International Social Security Review International Social Security Review

First published in 1948, the International Social Security Review is the principal international quarterly publication in the field of social security.

Articles by leading social security experts present international comparisons and in-depth discussions of topical questions and studies of social security systems in different countries.

ISSA member organizations can freely access the complete current issue of the Review in English and previous issues in the electronic archive (since 1967 for articles published in English; for 2007-2013 for articles published in French, German and Spanish) via My ISSA.

Commencing in 2014, the International Social Security Review is published in English only, and abstracts of all new articles are available in eight languages: Arabic, Chinese, English, French, German, Portuguese, Russian and Spanish.

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Consult a free sample issue of the International Social Security Review online, or visit Wiley Online Library to browse contents and abstracts of all issues. For further information on how to access the articles please visit Wiley's Librarian Site.

Abstracts (current issue: October-December 2018, Volume 71, Issue 4)

Special Issue: Street-level bureaucracy in welfare-to-work in Europe

Rik van Berkel, Flemming Larsen and Dorte Caswell

Introduction: Frontline delivery of welfare to work in different European contexts

This themed issue contributes to European research on the role of front-line work in the implementation of welfare-to-work policies. A number of factors underline the relevance of such study. First, the focus on activating and disciplining the unemployed seen in many countries may on the surface look similar. However, a closer look at these policies and how they unfold in different contexts reveals many and interesting differences. While all contain a certain level of disciplining and coercive elements, they also to a varying degree contain elements that focus on the upgrading of skills, building human capital and providing other types of support in promoting labour-market participation. In turn, these policies contain both people processing and people changing technologies that are used for different aspects of policy delivery. In addition, policy developments have gradually expanded the client group of these policies, including more hard-to-place unemployed, thus making the client group more heterogeneous. Finally, we have seen a strong political belief in the positive effects of using punitive sanctions. Research supports this belief when it comes to clients with high employability and limited problems besides unemployment, but the knowledge-base is rather shaky when it comes to the hard-to-place clients with substantial problems. Using punitive sanctions or other disciplining or coercive measures in frontline work has caused controversy and resistance. In order to qualify our understanding of welfare-to-work policies, we need to take a step closer to where these policies are translated into reality for the target group.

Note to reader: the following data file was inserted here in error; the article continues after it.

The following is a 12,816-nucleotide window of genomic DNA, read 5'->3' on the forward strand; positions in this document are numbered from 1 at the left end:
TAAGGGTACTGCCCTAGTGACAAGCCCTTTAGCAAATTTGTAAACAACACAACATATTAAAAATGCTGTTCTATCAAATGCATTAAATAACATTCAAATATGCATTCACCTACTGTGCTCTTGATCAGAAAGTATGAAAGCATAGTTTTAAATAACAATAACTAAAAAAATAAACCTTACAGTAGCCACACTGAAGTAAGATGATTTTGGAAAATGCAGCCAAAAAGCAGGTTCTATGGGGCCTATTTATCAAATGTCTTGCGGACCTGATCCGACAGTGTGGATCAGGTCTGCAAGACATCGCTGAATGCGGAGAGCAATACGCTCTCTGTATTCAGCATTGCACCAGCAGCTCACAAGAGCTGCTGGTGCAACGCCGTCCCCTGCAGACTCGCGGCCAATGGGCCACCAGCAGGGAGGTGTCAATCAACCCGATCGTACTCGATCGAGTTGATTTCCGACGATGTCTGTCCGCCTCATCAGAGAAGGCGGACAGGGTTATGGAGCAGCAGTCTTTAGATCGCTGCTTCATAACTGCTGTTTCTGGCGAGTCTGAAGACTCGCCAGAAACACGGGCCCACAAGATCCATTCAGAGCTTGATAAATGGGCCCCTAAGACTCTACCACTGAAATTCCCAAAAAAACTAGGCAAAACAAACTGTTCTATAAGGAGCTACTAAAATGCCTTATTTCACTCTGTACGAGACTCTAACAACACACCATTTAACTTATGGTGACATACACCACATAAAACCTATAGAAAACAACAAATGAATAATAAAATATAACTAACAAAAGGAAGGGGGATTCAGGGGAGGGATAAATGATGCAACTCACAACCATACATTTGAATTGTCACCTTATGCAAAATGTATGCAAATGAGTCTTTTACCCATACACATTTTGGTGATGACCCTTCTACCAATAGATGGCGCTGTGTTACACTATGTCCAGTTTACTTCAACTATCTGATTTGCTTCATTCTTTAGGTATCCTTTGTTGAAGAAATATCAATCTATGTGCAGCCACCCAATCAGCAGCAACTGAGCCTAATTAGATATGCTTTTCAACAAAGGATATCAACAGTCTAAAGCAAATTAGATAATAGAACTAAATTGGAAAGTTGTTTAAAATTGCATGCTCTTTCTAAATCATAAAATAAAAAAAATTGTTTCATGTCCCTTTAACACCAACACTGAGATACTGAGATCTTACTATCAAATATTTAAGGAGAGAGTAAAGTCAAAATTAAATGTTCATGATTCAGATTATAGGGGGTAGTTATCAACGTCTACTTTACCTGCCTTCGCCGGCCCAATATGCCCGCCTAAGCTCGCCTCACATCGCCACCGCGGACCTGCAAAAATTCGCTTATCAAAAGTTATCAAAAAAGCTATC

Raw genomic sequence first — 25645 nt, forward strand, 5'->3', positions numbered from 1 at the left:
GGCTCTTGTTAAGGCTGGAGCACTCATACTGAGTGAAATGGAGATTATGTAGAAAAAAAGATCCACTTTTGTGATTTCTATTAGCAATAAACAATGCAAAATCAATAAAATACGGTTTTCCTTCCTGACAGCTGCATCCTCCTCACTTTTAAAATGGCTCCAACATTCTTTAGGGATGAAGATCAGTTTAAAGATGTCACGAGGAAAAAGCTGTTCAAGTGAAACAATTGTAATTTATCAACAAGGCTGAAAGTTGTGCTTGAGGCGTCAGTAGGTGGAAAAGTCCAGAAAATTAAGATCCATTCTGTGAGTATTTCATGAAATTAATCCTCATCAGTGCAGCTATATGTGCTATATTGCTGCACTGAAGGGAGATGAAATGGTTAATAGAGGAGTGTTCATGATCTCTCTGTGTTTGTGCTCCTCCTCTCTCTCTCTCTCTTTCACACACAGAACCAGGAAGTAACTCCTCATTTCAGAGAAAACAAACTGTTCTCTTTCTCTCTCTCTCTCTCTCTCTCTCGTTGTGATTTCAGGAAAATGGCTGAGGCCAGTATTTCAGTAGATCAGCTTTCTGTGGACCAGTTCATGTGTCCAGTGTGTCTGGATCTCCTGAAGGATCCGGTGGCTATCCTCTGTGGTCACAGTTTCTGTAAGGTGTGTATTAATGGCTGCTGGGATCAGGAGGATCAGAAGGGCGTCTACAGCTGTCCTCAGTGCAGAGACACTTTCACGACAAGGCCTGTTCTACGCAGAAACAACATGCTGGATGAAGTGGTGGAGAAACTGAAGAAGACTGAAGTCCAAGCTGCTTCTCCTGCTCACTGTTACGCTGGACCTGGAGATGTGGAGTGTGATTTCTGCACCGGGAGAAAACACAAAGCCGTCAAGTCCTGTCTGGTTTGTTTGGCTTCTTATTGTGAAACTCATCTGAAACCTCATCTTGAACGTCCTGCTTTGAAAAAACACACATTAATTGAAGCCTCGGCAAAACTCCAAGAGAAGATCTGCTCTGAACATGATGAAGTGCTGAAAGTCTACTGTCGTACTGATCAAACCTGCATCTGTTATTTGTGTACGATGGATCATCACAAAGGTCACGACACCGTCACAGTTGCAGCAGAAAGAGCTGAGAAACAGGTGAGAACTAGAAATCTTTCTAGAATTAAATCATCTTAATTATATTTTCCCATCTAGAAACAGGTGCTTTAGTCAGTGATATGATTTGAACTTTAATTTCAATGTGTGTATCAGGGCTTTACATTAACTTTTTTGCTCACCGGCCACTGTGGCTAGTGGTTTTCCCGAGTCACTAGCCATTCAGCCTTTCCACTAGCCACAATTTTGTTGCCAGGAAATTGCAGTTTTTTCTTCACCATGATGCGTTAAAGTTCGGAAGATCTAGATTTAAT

Colin Lindsay, Sarah Pearson, Elaine Batty, Anne Marie Cullen and Will Eadson

Co-production and social innovation in street-level employability services: Lessons from services with lone parents in Scotland

The United Kingdom, as an exemplar liberal welfare state, has been characterized as in the vanguard of “work-first” activation – deploying high levels of compulsion and standardized employability services that seek to move people from welfare to work as quickly as possible. However, despite the extension of welfare conditionality to excluded groups such as lone parents, government-led, work-first employability programmes have often proved ineffective at assisting the most vulnerable to escape poverty or even just to progress in the labour market. We argue that alternative approaches, defined by co-production and social innovation, have the potential to be more successful. We draw on a study of local services targeting lone parents led by third sector–public sector partnerships in five localities in Scotland. Our research identifies a link between programme governance and management (defined by co-governance and collaborative partnership-working) and co-produced street-level services that deliver benefits in terms of social innovation and employability. We draw on 90 interviews with lone parents, and more than 100 interviews with delivery stakeholders and street-level workers, to identify factors associated with positive social and employability outcomes. The article concludes by identifying potential lessons for the governance and delivery of future services targeting vulnerable groups.

Delia Pisoni

Activating the most disadvantaged youth in Switzerland: Administratively too risky, politically too costly?